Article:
Do Music Managers Support Artist Expenses?

Music managers often do not fund artists’ expenses, although they may advise and provide guidance on managing finances. In general, it is the responsibility of an artist to cover their expenses. This includes paying for recording sessions, promotional materials, tour costs, and other fees that may arise while pursuing music-related goals.

In some cases, a manager may form relationships with investors or record labels who can fund an artist. In such cases, the manager may help negotiate a deal to benefit the artist and their financial backer. 

However, even in these circumstances, the artist is ultimately responsible for their expenses.

MUsic manager

What Additional Expenses Should An Artist Pay, Their Manager:

Besides the agreed-upon percentage of the artist’s gross income, managers may charge for specific expenses incurred on behalf of the artist. These can include:

  •     Administrative costs include filing fees and other paperwork related to signing a deal.
  •     Travel expenses, including plane tickets, hotels, and rental cars, to get the artist where they need to be.
  •     Marketing costs include radio promotion or advertising campaigns to promote the artist’s work.
  •     Legal fees related to contract negotiations, intellectual property protection, and other legal matters. 
  •     Accounting services and fees related to filing taxes and setting up a business entity.
  •     Other miscellaneous expenses include hiring a web designer or paying for photographer services.

Artists should be aware of these potential expenses and be prepared to cover them as part of their agreement with their managers. To avoid any confusion or disputes, it is essential to clearly outline these expenses in the artist-manager contract and ensure both parties agree on how they will be divided.

How Should a Music Artist-Manager Payment Contract Look Like?

A well-drafted music artist-manager payment contract is crucial for establishing a successful working relationship between the two parties. The contract should be comprehensive, encompassing all areas of the collaboration, and should include the following fundamental components:

  • The manager’s functions and responsibilities, as well as the services they will give, must be clearly stated.
  • The agreed-upon commission rate or payment structure for the manager, along with any additional expenses the artist may be responsible for covering.
  • The duration of the contract, including any clauses related to termination or renewal.
  • A conflict resolution process for addressing any disputes or disagreements that may arise during the partnership.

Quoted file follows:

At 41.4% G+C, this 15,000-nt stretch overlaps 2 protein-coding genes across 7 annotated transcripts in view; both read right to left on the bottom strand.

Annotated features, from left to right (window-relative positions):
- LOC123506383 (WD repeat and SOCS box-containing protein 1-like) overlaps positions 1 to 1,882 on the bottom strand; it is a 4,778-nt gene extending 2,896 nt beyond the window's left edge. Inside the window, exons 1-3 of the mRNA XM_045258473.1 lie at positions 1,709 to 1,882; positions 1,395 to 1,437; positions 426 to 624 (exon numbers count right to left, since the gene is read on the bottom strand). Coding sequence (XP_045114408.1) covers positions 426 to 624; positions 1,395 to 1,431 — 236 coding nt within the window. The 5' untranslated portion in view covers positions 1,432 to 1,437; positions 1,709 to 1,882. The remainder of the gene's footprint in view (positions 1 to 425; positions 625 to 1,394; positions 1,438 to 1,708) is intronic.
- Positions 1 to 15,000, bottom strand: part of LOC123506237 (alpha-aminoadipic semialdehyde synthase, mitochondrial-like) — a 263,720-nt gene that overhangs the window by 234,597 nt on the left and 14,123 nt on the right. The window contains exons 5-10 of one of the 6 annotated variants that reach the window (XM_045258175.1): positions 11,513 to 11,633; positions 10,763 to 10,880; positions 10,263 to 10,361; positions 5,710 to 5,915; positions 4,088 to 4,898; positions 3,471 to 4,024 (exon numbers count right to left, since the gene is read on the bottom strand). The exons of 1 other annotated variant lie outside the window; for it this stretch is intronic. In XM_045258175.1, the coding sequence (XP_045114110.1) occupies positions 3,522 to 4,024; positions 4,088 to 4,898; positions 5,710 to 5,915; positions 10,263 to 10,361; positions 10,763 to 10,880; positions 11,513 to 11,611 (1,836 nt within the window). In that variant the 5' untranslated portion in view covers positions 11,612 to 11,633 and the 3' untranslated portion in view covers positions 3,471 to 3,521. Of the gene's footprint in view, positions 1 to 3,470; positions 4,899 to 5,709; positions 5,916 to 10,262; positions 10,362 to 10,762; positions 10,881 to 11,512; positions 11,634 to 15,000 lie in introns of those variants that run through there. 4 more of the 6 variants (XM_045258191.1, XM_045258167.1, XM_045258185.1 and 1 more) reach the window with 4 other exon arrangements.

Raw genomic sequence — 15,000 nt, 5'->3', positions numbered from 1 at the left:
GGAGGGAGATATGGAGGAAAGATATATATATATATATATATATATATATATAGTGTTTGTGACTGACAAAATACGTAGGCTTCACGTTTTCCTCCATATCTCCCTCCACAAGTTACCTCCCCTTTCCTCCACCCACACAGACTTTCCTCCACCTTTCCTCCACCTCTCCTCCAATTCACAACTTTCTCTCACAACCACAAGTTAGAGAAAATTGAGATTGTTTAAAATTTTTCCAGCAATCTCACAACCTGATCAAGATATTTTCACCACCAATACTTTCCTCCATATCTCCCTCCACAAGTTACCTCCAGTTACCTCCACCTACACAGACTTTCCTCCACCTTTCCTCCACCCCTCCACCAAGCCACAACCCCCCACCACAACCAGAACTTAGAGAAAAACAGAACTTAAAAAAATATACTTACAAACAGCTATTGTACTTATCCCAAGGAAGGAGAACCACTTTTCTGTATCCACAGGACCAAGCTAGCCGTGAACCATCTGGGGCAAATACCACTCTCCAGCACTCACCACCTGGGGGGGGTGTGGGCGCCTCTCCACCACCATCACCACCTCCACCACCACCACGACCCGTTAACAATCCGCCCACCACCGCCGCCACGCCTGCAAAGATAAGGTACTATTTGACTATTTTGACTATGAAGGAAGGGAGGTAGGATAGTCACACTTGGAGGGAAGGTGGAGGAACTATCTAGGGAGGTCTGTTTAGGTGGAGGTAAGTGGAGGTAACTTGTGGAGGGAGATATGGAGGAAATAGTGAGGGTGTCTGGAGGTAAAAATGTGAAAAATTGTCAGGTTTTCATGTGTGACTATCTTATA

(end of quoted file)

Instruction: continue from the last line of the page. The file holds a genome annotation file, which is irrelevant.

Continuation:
Dealing with disputes and conflicts of interest

The contract should have a game plan for handling disputes between the artist and the manager. This might mean outlining a specific process (like mediation or arbitration) or just requiring both parties to act in good faith to resolve any issues.

It should also tackle any potential conflicts of interest. For example, if the manager has some financial stake in projects that involve the artist, the contract should explain how these conflicts will be managed and resolved to protect both parties.

Review and renewal process

A well-thought-out artist-manager contract should include a way to review and renew the agreement. This could involve setting a timeline for checking out the contract terms, like once a year or after a project or tour wraps up.

The review process facilitates evaluation and adjustments to the collaboration, fostering clarity, minimizing disputes, and promoting a mutually advantageous partnership.

Wrapping Up:

Music managers are typically paid on commission, meaning they take a percentage of the artist’s earnings. This percentage can vary depending on the services provided and the artist’s success.

The music artist and manager should agree on what expenses will be charged and how these costs will be divided. The music artist needs to keep track of all fees and ensure they are not overcharged for any services. 

Furthermore, all expenses should be documented in the agreement between the music artist and their manager to avoid any potential disputes.

It is essential that any manager-artist agreement clearly defines how the manager will be rewarded as well as any additional terms.

Please contact us if you have any further questions about music managers.

Written By

Founder of Tunepical, a blog dedicated to sharing my love of music with you. I believe that music is the key to life, and if you're listening to the right songs at the right time, everything is possible!